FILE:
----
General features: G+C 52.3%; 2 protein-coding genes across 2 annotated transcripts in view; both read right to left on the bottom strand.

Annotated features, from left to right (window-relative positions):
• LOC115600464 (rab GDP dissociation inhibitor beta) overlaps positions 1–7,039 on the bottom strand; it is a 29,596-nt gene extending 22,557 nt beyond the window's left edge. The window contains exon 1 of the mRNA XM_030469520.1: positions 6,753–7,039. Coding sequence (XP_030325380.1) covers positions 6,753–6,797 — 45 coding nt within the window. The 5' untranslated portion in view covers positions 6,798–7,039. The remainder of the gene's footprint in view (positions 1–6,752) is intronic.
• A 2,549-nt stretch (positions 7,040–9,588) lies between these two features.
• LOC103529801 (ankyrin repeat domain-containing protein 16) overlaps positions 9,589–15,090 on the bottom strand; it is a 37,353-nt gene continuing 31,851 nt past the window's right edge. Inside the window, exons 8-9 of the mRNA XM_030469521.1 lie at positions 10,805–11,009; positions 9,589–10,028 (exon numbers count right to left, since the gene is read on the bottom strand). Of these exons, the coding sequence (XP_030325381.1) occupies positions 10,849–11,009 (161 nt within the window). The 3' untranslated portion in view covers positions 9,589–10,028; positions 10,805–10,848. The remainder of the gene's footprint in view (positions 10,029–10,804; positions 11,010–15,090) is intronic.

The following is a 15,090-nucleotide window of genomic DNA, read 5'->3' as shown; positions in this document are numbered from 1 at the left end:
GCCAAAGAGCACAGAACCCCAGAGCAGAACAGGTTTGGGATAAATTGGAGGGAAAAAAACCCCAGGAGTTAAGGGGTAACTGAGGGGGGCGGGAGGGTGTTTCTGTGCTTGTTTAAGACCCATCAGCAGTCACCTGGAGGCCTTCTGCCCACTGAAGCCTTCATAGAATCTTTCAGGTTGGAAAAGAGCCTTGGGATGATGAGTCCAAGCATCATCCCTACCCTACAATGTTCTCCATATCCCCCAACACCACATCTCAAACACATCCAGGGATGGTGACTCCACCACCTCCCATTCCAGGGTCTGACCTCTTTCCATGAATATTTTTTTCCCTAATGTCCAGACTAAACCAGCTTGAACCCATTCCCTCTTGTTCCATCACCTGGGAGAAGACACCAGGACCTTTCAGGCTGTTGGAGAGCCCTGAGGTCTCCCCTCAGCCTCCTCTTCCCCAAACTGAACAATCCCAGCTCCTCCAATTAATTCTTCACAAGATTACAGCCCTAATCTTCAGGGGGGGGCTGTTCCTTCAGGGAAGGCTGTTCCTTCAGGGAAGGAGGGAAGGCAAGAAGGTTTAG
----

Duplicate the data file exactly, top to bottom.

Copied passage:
General features: G+C 52.3%; 2 protein-coding genes across 2 annotated transcripts in view; both read right to left on the bottom strand.

Annotated features, from left to right (window-relative positions):
• LOC115600464 (rab GDP dissociation inhibitor beta) overlaps positions 1–7,039 on the bottom strand; it is a 29,596-nt gene extending 22,557 nt beyond the window's left edge. The window contains exon 1 of the mRNA XM_030469520.1: positions 6,753–7,039. Coding sequence (XP_030325380.1) covers positions 6,753–6,797 — 45 coding nt within the window. The 5' untranslated portion in view covers positions 6,798–7,039. The remainder of the gene's footprint in view (positions 1–6,752) is intronic.
• A 2,549-nt stretch (positions 7,040–9,588) lies between these two features.
• LOC103529801 (ankyrin repeat domain-containing protein 16) overlaps positions 9,589–15,090 on the bottom strand; it is a 37,353-nt gene continuing 31,851 nt past the window's right edge. Inside the window, exons 8-9 of the mRNA XM_030469521.1 lie at positions 10,805–11,009; positions 9,589–10,028 (exon numbers count right to left, since the gene is read on the bottom strand). Of these exons, the coding sequence (XP_030325381.1) occupies positions 10,849–11,009 (161 nt within the window). The 3' untranslated portion in view covers positions 9,589–10,028; positions 10,805–10,848. The remainder of the gene's footprint in view (positions 10,029–10,804; positions 11,010–15,090) is intronic.

The following is a 15,090-nucleotide window of genomic DNA, read 5'->3' as shown; positions in this document are numbered from 1 at the left end:
GCCAAAGAGCACAGAACCCCAGAGCAGAACAGGTTTGGGATAAATTGGAGGGAAAAAAACCCCAGGAGTTAAGGGGTAACTGAGGGGGGCGGGAGGGTGTTTCTGTGCTTGTTTAAGACCCATCAGCAGTCACCTGGAGGCCTTCTGCCCACTGAAGCCTTCATAGAATCTTTCAGGTTGGAAAAGAGCCTTGGGATGATGAGTCCAAGCATCATCCCTACCCTACAATGTTCTCCATATCCCCCAACACCACATCTCAAACACATCCAGGGATGGTGACTCCACCACCTCCCATTCCAGGGTCTGACCTCTTTCCATGAATATTTTTTTCCCTAATGTCCAGACTAAACCAGCTTGAACCCATTCCCTCTTGTTCCATCACCTGGGAGAAGACACCAGGACCTTTCAGGCTGTTGGAGAGCCCTGAGGTCTCCCCTCAGCCTCCTCTTCCCCAAACTGAACAATCCCAGCTCCTCCAATTAATTCTTCACAAGATTACAGCCCTAATCTTCAGGGGGGGGCTGTTCCTTCAGGGAAGGCTGTTCCTTCAGGGAAGGAGGGAAGGCAAGAAGGTTTAG